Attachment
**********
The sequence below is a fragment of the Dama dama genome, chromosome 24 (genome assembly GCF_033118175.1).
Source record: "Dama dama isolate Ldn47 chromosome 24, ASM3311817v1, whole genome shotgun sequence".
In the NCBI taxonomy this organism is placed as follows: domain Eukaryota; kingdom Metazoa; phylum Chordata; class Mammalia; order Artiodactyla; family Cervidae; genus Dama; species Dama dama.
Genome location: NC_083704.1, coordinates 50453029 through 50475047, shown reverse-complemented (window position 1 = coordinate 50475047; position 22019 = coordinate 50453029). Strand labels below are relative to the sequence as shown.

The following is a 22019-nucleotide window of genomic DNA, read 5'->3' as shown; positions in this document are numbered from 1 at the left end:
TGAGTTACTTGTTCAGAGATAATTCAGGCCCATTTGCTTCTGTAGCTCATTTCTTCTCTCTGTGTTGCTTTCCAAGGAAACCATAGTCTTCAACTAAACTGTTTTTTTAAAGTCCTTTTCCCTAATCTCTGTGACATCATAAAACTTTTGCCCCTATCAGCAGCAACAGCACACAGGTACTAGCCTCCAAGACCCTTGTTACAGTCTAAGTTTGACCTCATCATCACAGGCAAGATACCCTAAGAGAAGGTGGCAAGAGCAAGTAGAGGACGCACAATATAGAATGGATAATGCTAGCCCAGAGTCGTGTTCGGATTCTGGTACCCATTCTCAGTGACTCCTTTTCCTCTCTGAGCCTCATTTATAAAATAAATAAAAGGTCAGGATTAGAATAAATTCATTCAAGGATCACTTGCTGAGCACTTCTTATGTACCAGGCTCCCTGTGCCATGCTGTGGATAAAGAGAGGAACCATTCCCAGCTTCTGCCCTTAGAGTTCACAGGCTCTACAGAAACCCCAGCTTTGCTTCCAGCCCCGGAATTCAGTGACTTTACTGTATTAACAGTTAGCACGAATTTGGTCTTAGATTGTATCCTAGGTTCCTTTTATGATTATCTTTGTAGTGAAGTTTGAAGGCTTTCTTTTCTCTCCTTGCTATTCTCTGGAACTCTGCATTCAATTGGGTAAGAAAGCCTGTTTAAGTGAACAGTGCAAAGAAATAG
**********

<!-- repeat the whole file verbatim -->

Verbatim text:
The sequence below is a fragment of the Dama dama genome, chromosome 24 (genome assembly GCF_033118175.1).
Source record: "Dama dama isolate Ldn47 chromosome 24, ASM3311817v1, whole genome shotgun sequence".
In the NCBI taxonomy this organism is placed as follows: domain Eukaryota; kingdom Metazoa; phylum Chordata; class Mammalia; order Artiodactyla; family Cervidae; genus Dama; species Dama dama.
Genome location: NC_083704.1, coordinates 50453029 through 50475047, shown reverse-complemented (window position 1 = coordinate 50475047; position 22019 = coordinate 50453029). Strand labels below are relative to the sequence as shown.

The following is a 22019-nucleotide window of genomic DNA, read 5'->3' as shown; positions in this document are numbered from 1 at the left end:
TGAGTTACTTGTTCAGAGATAATTCAGGCCCATTTGCTTCTGTAGCTCATTTCTTCTCTCTGTGTTGCTTTCCAAGGAAACCATAGTCTTCAACTAAACTGTTTTTTTAAAGTCCTTTTCCCTAATCTCTGTGACATCATAAAACTTTTGCCCCTATCAGCAGCAACAGCACACAGGTACTAGCCTCCAAGACCCTTGTTACAGTCTAAGTTTGACCTCATCATCACAGGCAAGATACCCTAAGAGAAGGTGGCAAGAGCAAGTAGAGGACGCACAATATAGAATGGATAATGCTAGCCCAGAGTCGTGTTCGGATTCTGGTACCCATTCTCAGTGACTCCTTTTCCTCTCTGAGCCTCATTTATAAAATAAATAAAAGGTCAGGATTAGAATAAATTCATTCAAGGATCACTTGCTGAGCACTTCTTATGTACCAGGCTCCCTGTGCCATGCTGTGGATAAAGAGAGGAACCATTCCCAGCTTCTGCCCTTAGAGTTCACAGGCTCTACAGAAACCCCAGCTTTGCTTCCAGCCCCGGAATTCAGTGACTTTACTGTATTAACAGTTAGCACGAATTTGGTCTTAGATTGTATCCTAGGTTCCTTTTATGATTATCTTTGTAGTGAAGTTTGAAGGCTTTCTTTTCTCTCCTTGCTATTCTCTGGAACTCTGCATTCAATTGGGTAAGAAAGCCTGTTTAAGTGAACAGTGCAAAGAAATAG